Banjul, The Gambia: "Since you came, life in this village has changed."
This is what the Seyfo (chief of the district) said to welcome us when our Mobile Legal Aid Clinics Team visited his village for the second time this year. His thanks were echoed by the Security Officer of the District Tribunal, who said that "now I know my powers and I can help the community." The Seyfo himself had greatly benefited from our advice, and had returned for the second time with a new list of concerns. We were astonished when he proudly referred to some of the clients that we had advised last April: "Kebbah has gotten the land back that was taken away from him illegally... Omar is now sleeping again in his house... Aminatta is divorced from the husband that abandoned her and he is now paying for the maintenance of the children that he neglected."
It's not easy to find the right words to explain how I felt in those moments, hearing the Seyfo's words. Listening to him and seeing the pride in his eyes, I realized that we were actually making a difference; that our work was making an impact. We were changing the course of somebody's life.
In ten days, two regions, six districts, two police stations, one prison and fourteen villages we advised 312 clients, 133 of whom were women, during this last trip of the Mobile Legal Aid Clinics Team. But this figure doesn't tell the whole story. When Kebbah got his land back, he was able to feed his entire family again. Omar, having returned to his house, could once more provide shelter to his wife and children, while Aminatta can now make sure that her children go to school. The impact of assisting one person is, in reality, much wider.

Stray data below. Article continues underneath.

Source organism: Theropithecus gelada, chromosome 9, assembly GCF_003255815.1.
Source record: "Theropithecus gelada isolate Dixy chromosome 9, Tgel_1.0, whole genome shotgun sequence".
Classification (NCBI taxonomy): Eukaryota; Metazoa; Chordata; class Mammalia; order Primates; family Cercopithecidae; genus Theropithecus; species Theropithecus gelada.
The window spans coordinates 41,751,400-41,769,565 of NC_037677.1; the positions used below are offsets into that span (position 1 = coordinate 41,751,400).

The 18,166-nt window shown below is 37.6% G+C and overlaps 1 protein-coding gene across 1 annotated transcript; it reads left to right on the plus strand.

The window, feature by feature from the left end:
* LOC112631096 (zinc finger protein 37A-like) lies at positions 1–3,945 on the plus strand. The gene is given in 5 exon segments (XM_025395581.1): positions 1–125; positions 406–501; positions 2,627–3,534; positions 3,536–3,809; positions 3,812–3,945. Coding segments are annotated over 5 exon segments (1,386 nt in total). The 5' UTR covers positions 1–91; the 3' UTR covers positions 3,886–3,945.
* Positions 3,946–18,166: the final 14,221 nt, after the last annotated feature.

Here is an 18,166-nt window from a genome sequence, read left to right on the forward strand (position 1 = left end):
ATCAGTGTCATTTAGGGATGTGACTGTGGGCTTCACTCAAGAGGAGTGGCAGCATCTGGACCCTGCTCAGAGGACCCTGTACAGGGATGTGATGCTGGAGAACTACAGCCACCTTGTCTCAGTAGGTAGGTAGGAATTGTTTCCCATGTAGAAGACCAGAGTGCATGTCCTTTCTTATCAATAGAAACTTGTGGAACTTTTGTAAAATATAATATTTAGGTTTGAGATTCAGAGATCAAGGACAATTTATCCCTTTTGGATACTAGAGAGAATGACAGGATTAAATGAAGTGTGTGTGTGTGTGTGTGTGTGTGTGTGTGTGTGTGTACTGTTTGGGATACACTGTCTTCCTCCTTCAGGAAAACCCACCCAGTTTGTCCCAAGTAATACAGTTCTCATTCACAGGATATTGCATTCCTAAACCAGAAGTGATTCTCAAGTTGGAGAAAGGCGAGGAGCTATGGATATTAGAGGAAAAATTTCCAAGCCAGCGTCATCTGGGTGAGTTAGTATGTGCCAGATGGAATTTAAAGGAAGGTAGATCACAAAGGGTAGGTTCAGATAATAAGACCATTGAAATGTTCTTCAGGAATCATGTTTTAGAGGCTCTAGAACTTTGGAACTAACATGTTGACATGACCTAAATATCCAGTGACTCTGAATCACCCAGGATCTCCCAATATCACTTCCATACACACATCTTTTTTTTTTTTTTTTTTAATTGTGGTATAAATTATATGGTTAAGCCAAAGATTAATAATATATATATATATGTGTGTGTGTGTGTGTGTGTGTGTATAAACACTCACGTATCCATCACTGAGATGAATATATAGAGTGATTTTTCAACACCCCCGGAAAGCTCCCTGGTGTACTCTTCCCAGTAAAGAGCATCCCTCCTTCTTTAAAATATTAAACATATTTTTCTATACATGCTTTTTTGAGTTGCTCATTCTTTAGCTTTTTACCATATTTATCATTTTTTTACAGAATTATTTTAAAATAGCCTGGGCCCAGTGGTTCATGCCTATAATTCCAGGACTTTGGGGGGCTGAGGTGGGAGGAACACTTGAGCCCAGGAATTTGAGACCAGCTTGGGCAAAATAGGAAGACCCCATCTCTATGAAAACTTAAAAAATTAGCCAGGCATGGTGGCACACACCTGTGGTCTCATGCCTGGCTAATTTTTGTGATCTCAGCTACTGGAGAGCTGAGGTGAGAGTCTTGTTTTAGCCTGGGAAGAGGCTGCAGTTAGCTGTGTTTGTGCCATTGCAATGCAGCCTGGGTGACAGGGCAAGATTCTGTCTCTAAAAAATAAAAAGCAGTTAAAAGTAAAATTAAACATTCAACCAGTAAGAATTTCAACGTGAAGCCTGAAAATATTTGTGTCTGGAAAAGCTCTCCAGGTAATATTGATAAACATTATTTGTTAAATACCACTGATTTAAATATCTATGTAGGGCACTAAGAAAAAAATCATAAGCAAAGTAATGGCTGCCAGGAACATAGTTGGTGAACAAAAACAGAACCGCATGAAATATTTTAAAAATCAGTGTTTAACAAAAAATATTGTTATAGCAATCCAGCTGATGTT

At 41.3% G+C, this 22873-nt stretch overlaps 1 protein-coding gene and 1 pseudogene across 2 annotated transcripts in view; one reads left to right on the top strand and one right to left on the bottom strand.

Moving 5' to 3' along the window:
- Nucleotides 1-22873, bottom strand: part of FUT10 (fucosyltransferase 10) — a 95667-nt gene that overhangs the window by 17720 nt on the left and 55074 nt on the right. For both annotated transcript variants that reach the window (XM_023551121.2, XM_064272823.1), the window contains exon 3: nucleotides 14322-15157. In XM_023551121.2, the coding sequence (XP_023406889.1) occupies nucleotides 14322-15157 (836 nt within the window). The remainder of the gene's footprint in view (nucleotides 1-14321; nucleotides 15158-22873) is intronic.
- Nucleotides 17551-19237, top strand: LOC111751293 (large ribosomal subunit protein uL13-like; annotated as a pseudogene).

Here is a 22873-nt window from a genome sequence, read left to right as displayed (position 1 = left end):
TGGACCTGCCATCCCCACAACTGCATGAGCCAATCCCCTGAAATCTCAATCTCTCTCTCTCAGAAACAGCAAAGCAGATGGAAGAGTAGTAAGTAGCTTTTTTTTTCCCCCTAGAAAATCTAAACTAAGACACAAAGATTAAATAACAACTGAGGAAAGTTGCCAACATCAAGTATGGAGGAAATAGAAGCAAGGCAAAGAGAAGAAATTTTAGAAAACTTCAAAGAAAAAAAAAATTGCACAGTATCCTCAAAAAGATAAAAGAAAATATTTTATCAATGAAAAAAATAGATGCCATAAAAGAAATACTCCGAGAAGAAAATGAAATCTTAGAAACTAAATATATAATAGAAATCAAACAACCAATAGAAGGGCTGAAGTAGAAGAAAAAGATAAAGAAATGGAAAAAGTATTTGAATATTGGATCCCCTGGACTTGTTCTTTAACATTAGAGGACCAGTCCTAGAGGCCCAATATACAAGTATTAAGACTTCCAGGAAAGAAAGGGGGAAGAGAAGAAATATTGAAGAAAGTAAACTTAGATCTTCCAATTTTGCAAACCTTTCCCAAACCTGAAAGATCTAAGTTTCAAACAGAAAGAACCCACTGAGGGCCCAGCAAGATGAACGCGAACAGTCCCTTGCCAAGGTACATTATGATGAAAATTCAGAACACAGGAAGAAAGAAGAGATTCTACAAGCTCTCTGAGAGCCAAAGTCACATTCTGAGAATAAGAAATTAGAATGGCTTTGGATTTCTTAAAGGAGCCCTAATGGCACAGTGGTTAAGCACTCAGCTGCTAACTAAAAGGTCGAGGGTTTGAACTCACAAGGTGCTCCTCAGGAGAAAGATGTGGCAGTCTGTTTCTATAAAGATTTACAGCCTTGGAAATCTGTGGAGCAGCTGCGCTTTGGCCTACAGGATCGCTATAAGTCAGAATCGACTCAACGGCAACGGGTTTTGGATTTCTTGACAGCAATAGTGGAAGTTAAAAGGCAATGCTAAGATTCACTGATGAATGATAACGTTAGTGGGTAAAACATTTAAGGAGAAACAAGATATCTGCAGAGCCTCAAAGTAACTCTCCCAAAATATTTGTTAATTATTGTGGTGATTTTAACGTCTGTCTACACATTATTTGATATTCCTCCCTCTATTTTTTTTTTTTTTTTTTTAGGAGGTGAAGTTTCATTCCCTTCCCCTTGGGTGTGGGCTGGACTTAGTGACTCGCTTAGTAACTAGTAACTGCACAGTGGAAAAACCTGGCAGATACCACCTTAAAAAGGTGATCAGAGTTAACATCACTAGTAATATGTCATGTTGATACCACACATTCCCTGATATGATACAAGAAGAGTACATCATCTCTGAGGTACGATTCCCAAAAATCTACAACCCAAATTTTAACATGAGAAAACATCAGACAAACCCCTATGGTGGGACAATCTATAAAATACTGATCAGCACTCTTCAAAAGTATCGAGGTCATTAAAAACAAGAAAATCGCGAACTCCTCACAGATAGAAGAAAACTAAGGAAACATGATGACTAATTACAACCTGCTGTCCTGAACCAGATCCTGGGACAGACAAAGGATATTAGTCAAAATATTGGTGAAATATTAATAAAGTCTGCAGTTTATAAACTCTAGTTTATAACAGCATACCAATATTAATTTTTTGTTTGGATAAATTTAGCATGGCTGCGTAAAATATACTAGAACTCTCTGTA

My name is Mauro. I am a lawyer, and I come from Italy. I am serving as a UN Youth Volunteer in Legal Aid at the Democratic Governance and Human Rights Unit of UNDP, supporting the National Agency for Legal Aid (NALA) in strengthening its capacity to deliver legal aid services to the people of The Gambia.
Since its establishment, NALA has made tremendous efforts in providing free legal aid services, especially in the Greater Banjul area. However, due to significant financial and human resource constraints, NALA's legal representation work is limited to capital offense cases such as murder, rape, drug trafficking, robbery, and treason, all types of cases involving children, and a few other types of serious criminal cases. This unfortunately leaves out the most common offenses such as theft or burglary, and civil cases affecting indigent persons in the rural areas of the country. As a result, poor persons involved in such cases have been left to face the justice system without proper access to legal aid—in contravention of the fundamental human right of access to justice.
To fill this gap, and in an effort to decentralize legal aid services and ensure access to justice for even the poorest citizens in the most far-flung areas of the country, NALA, with the support of UNDP, launched the Mobile Legal Aid Clinics Project.